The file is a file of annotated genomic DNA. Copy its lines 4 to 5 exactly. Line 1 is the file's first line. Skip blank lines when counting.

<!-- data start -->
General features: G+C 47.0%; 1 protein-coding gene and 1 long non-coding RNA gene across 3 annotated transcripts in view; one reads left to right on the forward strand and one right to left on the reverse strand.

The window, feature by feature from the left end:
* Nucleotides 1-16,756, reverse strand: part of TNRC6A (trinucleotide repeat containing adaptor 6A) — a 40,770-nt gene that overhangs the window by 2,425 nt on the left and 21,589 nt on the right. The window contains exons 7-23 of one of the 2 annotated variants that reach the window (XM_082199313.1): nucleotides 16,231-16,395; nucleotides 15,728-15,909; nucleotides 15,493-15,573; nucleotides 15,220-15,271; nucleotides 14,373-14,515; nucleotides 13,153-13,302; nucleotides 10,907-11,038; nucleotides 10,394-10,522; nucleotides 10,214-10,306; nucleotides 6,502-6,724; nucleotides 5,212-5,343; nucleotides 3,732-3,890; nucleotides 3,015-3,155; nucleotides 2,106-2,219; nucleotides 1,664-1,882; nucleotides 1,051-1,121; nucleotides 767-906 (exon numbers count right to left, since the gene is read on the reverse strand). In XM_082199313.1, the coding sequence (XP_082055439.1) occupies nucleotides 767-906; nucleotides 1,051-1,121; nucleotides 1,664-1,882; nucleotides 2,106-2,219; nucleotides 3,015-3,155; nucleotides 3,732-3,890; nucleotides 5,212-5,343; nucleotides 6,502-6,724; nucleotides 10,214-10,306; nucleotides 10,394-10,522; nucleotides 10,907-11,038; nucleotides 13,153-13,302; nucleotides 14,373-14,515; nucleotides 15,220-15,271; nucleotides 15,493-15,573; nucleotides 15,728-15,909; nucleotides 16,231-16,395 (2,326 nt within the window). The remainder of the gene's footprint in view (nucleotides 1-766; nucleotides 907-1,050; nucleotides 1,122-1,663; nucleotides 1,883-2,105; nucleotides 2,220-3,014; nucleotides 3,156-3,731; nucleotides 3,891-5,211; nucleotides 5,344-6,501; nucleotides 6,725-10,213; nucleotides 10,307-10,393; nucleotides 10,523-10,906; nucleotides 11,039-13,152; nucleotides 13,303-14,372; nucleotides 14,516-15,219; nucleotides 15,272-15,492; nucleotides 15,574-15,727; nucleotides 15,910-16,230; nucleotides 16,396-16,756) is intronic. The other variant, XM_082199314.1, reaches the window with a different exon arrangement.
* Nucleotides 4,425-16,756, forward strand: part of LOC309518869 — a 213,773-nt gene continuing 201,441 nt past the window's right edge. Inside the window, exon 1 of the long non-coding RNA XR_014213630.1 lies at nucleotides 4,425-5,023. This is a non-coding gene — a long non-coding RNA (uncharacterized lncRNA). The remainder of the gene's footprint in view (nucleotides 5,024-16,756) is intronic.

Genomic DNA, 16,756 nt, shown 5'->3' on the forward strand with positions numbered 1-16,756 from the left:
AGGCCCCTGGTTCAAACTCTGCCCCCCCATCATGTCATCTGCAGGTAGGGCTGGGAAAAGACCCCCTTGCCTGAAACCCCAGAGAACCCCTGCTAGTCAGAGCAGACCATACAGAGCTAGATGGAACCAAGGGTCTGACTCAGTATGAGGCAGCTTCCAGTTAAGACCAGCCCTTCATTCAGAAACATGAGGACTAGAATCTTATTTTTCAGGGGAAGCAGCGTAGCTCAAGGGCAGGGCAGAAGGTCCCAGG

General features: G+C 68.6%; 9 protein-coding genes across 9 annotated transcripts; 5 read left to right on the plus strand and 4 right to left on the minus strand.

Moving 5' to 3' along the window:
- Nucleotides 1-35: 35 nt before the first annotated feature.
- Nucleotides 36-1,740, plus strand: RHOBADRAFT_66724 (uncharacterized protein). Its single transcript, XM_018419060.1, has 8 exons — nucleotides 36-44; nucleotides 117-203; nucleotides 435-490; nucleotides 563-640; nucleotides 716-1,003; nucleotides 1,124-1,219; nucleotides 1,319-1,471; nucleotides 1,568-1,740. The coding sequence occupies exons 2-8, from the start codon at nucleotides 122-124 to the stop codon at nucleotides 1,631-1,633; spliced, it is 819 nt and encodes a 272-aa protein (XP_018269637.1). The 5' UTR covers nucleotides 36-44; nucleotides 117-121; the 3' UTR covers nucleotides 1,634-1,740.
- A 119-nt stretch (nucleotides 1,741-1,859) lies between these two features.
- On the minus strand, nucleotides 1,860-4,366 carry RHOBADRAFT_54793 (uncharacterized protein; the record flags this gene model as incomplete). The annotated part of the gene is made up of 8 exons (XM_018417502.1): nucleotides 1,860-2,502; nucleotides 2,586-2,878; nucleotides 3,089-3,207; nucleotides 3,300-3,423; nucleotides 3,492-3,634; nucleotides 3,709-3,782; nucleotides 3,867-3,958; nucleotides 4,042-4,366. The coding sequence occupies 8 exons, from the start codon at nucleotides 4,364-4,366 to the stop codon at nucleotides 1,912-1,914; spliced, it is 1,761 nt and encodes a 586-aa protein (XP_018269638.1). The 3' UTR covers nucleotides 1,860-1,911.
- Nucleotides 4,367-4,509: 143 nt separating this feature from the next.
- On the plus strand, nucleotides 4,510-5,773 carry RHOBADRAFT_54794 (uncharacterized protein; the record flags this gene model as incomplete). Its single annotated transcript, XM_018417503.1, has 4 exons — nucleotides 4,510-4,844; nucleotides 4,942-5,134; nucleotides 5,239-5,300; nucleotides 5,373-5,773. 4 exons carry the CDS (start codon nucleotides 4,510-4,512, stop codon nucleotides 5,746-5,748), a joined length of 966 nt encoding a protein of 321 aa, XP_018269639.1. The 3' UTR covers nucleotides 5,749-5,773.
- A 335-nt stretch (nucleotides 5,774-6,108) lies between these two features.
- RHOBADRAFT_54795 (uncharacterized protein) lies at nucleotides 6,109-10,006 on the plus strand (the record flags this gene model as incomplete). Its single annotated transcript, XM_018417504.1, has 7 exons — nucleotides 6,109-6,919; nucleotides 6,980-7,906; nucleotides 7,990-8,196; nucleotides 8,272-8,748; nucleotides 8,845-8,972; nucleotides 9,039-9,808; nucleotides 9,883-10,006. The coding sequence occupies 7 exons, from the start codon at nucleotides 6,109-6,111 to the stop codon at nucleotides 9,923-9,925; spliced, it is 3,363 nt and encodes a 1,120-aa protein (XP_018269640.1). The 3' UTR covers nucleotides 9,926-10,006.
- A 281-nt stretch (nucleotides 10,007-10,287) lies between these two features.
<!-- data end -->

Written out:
* Nucleotides 4,425-16,756, forward strand: part of LOC309518869 — a 213,773-nt gene continuing 201,441 nt past the window's right edge. Inside the window, exon 1 of the long non-coding RNA XR_014213630.1 lies at nucleotides 4,425-5,023. This is a non-coding gene — a long non-coding RNA (uncharacterized lncRNA). The remainder of the gene's footprint in view (nucleotides 5,024-16,756) is intronic.

Genomic DNA, 16,756 nt, shown 5'->3' on the forward strand with positions numbered 1-16,756 from the left: